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Andy’s Travel Diary

Saturday, 17 Feb 2007

Location: Hoi An, Vietnam

MapHOI AN - COOKING AND CLOTHES
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Food was an important part of our experience in Hoi An.

Everything we ate was delicious; the cakes and sweets in the cosy french cafes, the fried spring rolls cooked freshly in front of us at a tiny stall in the old wooden quayside market, the Hoi An specialities of shrimp stuffed dumplings (called White Roses) and fried wanton soup.

Even the stall food was exceptional. As I've said before the culinary heart of Asia is found on the streets. In Hoi An it proved a little unorthodox. One evening Ruth and i sat on the side of a road tucking into a particularly tasty bowl of noodles, mint and sauce topped with a tender barbequed meat. I asked what the meat was - "Meat" the woman replied unhelpfully. I imitated a cow - it certainly wasn't pork or chicken - the woman just laughed. Turns out the animal in question was dog, a fact verified to us by the cafe down the road which included on its menu, Beef, Chicken, Pork and Meat. I should add that it was one of the nicest things i have ever tasted on this gastonomic journey.

But we didn't just eat food, we learnt how to cook it. Hoi An is getting a healthy reputation from its cooking schools and we spent one evening at a class under the tutelage of a chef called Ngoc who demonstrated from the start his straight talking approach by grabbing a well-fed guy's stomach, wobbling it, and claiming he would be a hit with the Vietnamese girls as they are attracted to pot belly's.

He showed us how to cook fish (freshly caught that day) cooked in a banana leaf, spring rolls and squid and papaya salad. I was selected to help prepare the spring rolls and utterly failed to impress him when i failed to achieve even simple tasks such as cracking an egg and adding only the white to the mixture.

It was all good fun and interpersed with some useful facts such as how to tell if a fish is fresh (your fingers should stick together after touching the meat) and why you should not say the word yummy in Vietnam (apparently it means horny - I don't need to elaborate on what saying yum yum during a meal could mean to a Vietnamese person sitting nearby). Afterwards we all sat down to tuck into yet another amazing Vietnamese meal. Thai food will always be my favourite, but Vietnamese has definitely climbed up the rankings.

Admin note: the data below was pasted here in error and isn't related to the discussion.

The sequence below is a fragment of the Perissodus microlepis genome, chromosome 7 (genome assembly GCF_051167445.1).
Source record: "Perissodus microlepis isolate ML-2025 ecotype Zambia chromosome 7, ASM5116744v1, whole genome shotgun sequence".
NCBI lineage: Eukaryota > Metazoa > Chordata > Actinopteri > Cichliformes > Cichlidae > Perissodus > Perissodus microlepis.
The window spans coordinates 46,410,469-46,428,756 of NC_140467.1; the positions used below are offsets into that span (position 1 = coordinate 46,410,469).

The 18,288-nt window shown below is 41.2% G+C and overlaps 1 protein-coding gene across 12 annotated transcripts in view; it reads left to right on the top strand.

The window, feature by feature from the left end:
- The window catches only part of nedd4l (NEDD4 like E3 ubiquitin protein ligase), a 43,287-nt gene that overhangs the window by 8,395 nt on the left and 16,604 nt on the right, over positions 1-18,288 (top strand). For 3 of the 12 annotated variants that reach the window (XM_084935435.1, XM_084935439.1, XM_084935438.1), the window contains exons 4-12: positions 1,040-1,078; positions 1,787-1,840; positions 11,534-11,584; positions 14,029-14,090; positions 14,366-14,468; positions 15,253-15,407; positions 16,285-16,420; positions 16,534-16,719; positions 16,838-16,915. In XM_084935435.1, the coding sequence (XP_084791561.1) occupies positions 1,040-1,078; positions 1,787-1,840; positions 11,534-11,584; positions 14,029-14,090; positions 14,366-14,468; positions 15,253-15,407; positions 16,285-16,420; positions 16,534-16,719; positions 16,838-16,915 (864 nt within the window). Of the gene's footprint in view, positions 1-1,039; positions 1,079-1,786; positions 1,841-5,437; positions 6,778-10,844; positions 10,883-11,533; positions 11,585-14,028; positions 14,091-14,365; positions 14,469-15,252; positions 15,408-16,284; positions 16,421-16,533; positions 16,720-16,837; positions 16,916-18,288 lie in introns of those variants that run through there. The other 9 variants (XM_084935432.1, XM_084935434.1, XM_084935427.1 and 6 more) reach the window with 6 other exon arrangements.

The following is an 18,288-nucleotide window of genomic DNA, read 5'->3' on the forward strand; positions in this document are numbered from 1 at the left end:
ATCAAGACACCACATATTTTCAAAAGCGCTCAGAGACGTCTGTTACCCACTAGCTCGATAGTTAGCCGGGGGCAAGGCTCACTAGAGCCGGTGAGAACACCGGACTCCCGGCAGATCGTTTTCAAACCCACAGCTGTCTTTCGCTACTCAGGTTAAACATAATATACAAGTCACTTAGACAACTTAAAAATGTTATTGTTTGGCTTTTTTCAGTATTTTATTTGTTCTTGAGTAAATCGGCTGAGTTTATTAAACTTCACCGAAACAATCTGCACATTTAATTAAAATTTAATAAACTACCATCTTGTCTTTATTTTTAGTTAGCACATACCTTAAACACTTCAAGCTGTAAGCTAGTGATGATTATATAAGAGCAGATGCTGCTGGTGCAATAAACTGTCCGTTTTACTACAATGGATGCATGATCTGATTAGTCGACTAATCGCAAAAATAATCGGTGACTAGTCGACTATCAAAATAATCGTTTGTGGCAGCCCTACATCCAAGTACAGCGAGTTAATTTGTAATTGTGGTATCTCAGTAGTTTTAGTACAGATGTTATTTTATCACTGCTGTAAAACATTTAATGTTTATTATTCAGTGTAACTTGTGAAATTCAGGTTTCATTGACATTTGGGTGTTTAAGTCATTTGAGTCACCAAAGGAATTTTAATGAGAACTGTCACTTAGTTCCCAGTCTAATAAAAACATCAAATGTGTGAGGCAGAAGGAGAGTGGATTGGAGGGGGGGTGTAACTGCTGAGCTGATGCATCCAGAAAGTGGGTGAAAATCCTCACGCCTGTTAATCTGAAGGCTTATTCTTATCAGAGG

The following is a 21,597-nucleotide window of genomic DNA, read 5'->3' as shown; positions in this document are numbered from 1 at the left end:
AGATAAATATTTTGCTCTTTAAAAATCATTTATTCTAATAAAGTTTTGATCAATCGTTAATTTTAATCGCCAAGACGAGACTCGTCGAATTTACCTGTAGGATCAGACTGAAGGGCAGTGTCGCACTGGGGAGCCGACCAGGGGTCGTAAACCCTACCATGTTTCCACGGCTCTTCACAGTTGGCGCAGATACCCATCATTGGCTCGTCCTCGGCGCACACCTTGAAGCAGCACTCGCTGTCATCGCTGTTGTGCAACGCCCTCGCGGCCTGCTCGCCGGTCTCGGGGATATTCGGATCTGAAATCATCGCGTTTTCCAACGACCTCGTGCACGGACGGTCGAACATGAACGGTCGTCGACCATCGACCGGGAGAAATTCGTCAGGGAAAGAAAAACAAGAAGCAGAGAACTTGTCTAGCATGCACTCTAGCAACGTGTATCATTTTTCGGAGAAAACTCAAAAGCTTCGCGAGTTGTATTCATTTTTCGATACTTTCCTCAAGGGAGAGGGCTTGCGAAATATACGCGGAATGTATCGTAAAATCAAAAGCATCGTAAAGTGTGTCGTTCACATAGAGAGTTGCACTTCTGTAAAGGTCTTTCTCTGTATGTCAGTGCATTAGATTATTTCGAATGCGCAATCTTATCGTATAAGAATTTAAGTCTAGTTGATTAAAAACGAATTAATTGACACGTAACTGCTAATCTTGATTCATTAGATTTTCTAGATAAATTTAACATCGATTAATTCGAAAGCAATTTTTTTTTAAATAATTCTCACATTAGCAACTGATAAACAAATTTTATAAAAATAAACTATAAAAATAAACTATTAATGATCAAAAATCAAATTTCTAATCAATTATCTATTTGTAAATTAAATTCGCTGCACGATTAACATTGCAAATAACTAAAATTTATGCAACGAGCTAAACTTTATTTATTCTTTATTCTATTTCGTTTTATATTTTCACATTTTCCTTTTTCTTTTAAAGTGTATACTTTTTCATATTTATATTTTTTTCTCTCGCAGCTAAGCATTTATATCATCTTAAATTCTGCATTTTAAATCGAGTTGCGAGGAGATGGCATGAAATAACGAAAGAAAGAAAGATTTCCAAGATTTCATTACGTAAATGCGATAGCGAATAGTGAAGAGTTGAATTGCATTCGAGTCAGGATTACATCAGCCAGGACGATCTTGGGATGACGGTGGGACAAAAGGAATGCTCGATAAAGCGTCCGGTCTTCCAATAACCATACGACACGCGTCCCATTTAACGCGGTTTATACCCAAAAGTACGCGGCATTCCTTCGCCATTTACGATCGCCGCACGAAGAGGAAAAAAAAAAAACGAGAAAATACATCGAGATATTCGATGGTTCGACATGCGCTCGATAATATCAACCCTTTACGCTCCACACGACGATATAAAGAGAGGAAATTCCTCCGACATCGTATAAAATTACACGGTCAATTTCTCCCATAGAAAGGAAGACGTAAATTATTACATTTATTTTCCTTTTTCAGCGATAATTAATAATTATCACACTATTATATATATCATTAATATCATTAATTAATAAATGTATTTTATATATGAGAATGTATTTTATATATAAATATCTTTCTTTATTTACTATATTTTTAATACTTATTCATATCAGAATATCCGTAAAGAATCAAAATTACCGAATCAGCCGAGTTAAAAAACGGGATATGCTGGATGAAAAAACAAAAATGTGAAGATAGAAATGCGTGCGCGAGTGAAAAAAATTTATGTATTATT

Though people increasingly go to Hoi An for the cooking, it is most famous for its clothes. The town has a reputation for tailors who can churn out custom made clothes faster than a Bangladeshi sweatshop. The streets are lined with tailor shops vying for your custom as you wander around town.

"We make you shoes."

"You want trousers?"

"Sir! Jeans have holes! I patch up."

I decided to get a suit made. After all how many times (until i make my millions) would i be able to afford a custom made suit? I chose Thu Thuy, a well established shop recommened on the internet and recently visited by the Queen of Spain.

I was shown to the rear of the store, packed floor to ceiling with fabrics of every conceivable colour, texture and pattern. It was abuzz with activity; a troop of women were busy measuring, cutting, fitting and tending to their particular customer.

First i had choose a design, so i was left to flick through a fashion magazine. I chose a style, but not before feeling ugly, depressed and frustrated. These magazines should be banned, along with beautiful people for that matter. The next stage was to choose a fabric. The cheaper ones all felt like i would be wearing a cardboard box or linolium, so i settled for the expensive material. Finally the measuring. I could have sworn she cupped me, but i let it go.

It all took under an hour.

The next day i was ready for my first fitting, and by that evening it was time for my second. After some last minute alterations were made it was all finished! My first bespoke suit. Saville Row it ain't but for 150 dollars it was a bargain. I was so impressed i ordered a pair of skinny jeans, and Ruth had two coats and about 10 pairs of shoes made. We left for Hue shortly afterwards - the situation could so easily have gone downhill from there, perhaps even necessitating a charter plane just to take our purchases home.